The White House is threatening to veto a bill to boost logging on national forests, including a provision aimed at producing more money for timber counties in Oregon.

The Statement of Administration Policy issued Wednesday by the Office of Management and Budget says if the bill were presented to President Obama, his senior advisers would recommend a veto.

The bill includes a provision developed by members of the Oregon delegation to turn over half the so-called O&C lands in Western Oregon to a state-appointed trust that would manage them for timber production. The other half would be managed for fish and wildlife habitat, and includes creation of new wilderness areas. The measure includes a federal subsidy for timber counties until the logging revenues start to come in.

The administration says that would harm habitat for endangered species, increase the chance of lawsuits, and limit the president’s ability to create national monuments.

The bill could hit the House floor for debate as early as Thursday, said Andrew Malcolm, an aide to Rep. Greg Walden, R-Ore., a co-sponsor of the bill.

Since 1937, the so-called O&C counties have received half the gross revenues from timber cut on a patchwork of federal lands in Western Oregon that reverted to the federal government after the bankruptcy of the Oregon and California Railroad.

When logging was booming in the 1970s, some counties did not have to charge property taxes. But since logging cutbacks were implemented on federal lands in the 1990s to protect the northern spotted owl and salmon, the payments have dropped precipitously. A federal safety net to make up for the drop has expired, and two counties face possible bankruptcy if voters don’t approve tax increases.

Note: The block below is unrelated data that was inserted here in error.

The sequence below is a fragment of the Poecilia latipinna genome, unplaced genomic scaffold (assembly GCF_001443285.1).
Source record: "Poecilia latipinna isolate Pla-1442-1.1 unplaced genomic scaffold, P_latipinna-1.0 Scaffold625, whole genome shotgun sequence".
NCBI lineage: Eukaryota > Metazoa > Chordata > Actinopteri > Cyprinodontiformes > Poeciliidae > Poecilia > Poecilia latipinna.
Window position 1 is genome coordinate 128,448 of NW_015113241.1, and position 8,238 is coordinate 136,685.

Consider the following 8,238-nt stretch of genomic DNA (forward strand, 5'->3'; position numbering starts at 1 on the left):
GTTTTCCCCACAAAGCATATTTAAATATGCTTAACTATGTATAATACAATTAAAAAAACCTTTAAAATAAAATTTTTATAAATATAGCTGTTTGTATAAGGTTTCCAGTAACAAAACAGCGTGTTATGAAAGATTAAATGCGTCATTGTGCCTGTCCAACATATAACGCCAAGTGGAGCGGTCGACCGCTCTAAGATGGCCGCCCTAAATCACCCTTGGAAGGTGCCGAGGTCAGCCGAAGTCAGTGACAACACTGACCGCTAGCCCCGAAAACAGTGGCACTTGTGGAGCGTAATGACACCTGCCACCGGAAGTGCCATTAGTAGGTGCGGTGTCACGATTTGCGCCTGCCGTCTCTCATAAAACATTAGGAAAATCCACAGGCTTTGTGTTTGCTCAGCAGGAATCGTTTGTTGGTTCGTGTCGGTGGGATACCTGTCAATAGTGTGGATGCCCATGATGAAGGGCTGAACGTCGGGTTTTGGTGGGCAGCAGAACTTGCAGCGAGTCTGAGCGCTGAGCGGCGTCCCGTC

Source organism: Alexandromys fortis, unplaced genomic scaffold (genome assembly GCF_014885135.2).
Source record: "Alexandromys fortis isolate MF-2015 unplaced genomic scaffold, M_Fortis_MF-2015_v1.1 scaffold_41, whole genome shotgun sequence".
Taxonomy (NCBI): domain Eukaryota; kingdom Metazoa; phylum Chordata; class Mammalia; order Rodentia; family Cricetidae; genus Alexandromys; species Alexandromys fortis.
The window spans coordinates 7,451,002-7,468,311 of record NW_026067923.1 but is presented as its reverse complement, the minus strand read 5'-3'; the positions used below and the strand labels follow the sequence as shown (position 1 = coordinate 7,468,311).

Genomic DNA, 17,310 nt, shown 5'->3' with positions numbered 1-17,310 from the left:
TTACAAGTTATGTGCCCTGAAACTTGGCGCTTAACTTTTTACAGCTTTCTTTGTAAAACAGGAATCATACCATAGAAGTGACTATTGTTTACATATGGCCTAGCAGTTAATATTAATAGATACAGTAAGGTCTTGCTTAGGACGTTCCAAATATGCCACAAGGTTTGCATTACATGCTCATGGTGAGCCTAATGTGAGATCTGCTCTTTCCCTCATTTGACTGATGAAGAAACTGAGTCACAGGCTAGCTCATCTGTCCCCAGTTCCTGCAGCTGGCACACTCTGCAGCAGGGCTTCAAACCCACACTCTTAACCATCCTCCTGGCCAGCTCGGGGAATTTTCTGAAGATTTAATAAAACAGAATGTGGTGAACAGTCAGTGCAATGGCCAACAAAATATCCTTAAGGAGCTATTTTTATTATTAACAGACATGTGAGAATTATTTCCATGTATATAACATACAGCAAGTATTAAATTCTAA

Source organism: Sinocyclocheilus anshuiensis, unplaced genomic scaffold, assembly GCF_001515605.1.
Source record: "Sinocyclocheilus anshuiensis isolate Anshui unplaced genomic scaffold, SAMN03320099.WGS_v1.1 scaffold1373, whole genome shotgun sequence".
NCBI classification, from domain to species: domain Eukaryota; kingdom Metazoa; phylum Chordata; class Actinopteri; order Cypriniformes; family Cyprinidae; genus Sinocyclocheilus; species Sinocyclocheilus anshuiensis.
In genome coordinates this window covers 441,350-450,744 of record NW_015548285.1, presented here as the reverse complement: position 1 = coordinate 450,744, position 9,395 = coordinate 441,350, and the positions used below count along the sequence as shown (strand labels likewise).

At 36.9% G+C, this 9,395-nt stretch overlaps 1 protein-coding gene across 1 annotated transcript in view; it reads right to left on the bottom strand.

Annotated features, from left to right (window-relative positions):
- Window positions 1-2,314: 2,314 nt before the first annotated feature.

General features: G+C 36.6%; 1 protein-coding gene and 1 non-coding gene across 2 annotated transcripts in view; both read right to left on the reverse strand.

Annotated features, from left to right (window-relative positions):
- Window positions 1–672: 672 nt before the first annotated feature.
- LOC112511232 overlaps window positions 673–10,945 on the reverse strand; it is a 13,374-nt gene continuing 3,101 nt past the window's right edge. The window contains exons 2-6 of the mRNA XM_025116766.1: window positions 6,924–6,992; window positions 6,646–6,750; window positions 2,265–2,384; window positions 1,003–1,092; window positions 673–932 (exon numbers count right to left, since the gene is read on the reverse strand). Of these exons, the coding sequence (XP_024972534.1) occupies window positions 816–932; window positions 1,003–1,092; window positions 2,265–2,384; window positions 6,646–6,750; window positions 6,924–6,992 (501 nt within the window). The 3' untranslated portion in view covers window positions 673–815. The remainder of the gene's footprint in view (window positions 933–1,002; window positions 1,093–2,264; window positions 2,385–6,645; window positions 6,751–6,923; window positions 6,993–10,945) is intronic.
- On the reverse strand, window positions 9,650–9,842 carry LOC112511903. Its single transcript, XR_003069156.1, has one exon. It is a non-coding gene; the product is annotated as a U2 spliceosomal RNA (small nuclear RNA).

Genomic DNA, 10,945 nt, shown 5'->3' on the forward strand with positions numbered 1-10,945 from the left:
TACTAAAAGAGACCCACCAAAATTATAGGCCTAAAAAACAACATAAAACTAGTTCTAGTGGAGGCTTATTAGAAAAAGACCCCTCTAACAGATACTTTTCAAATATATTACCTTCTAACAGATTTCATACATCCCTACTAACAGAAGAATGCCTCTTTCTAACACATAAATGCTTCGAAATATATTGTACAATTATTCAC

Rep. Peter DeFazio, D-Ore., chief sponsor of the O&C lands provision, said if he were president, he would also threaten a veto, due to the controversial nature of three of the bill’s four provisions, which are expected to die in the Senate.

He added he has negotiated in good faith for the best deal he can get from the Republican majority. He said he still hopes his O&C provision can move on to the Senate, where Sen. Ron Wyden, D-Ore., can make changes that will make it acceptable to other Democratic senators, as well as the White House.

Walden said the White House fails to understand what is happening in rural communities throughout the West.

“Mills are closing, counties are literally going broke, and wildfire season seems to get worse and worse every year,” he said in a statement. “The status quo isn’t working. This broken system has to change. ”

Rep. Doc Hastings, R-Wash., is chief sponsor of the overall bill. He did not immediately respond to a request for comment.

The veto threat was good news for conservationists who have opposed DeFazio on the plan for the O&C counties from the start.

“I think this letter is a signal that the DeFazio bill and the Hastings provisions are dead on arrival in the Senate,” said Steve Pedery, conservation director for Oregon Wild. “And I hope it allows Ron Wyden to start a more adult conversation about a practical, rational approach to how to fund counties without sacrificing clean water, wildlife and the tourism and recreation economy Oregon depends on.”

Randi Spivak, a spokeswoman for the Center for Biological Diversity, said the veto threat marked a big change for Obama, who has not been green on national forest policy.

“This strong statement finally puts them on record for protecting the public forests, endangered species, clean water and the laws that are meant to protect these values,” she said.

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Photo Credit: This March 18, 2011 file photo shows a Douglas fir tree on federal forest land outside Ruch, Ore. Jeff Barnard / AP Photo